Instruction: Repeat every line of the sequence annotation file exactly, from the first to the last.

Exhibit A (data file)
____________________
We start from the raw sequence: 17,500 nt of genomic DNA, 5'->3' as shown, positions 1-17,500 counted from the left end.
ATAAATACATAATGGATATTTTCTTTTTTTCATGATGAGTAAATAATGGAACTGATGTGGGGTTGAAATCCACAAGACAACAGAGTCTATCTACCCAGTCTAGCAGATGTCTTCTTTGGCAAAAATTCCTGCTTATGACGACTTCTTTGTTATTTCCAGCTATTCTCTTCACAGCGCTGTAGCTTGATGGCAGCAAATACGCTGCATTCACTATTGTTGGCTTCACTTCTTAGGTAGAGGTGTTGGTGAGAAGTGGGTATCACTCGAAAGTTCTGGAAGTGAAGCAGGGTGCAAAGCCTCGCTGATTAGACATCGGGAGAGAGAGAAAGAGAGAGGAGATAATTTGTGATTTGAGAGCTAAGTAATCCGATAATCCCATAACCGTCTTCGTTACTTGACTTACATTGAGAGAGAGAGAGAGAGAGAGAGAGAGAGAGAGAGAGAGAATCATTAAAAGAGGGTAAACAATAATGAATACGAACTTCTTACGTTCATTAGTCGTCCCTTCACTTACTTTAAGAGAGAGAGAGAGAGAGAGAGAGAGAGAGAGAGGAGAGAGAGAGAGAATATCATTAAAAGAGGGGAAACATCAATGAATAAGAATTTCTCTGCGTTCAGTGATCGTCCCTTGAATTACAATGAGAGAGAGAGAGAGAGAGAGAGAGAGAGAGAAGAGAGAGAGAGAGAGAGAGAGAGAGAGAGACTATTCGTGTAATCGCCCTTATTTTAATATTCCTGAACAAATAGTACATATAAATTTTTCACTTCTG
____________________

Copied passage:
We start from the raw sequence: 17,500 nt of genomic DNA, 5'->3' as shown, positions 1-17,500 counted from the left end.
ATAAATACATAATGGATATTTTCTTTTTTTCATGATGAGTAAATAATGGAACTGATGTGGGGTTGAAATCCACAAGACAACAGAGTCTATCTACCCAGTCTAGCAGATGTCTTCTTTGGCAAAAATTCCTGCTTATGACGACTTCTTTGTTATTTCCAGCTATTCTCTTCACAGCGCTGTAGCTTGATGGCAGCAAATACGCTGCATTCACTATTGTTGGCTTCACTTCTTAGGTAGAGGTGTTGGTGAGAAGTGGGTATCACTCGAAAGTTCTGGAAGTGAAGCAGGGTGCAAAGCCTCGCTGATTAGACATCGGGAGAGAGAGAAAGAGAGAGGAGATAATTTGTGATTTGAGAGCTAAGTAATCCGATAATCCCATAACCGTCTTCGTTACTTGACTTACATTGAGAGAGAGAGAGAGAGAGAGAGAGAGAGAGAGAGAGAGAATCATTAAAAGAGGGTAAACAATAATGAATACGAACTTCTTACGTTCATTAGTCGTCCCTTCACTTACTTTAAGAGAGAGAGAGAGAGAGAGAGAGAGAGAGAGAGGAGAGAGAGAGAGAATATCATTAAAAGAGGGGAAACATCAATGAATAAGAATTTCTCTGCGTTCAGTGATCGTCCCTTGAATTACAATGAGAGAGAGAGAGAGAGAGAGAGAGAGAGAGAAGAGAGAGAGAGAGAGAGAGAGAGAGAGAGACTATTCGTGTAATCGCCCTTATTTTAATATTCCTGAACAAATAGTACATATAAATTTTTCACTTCTG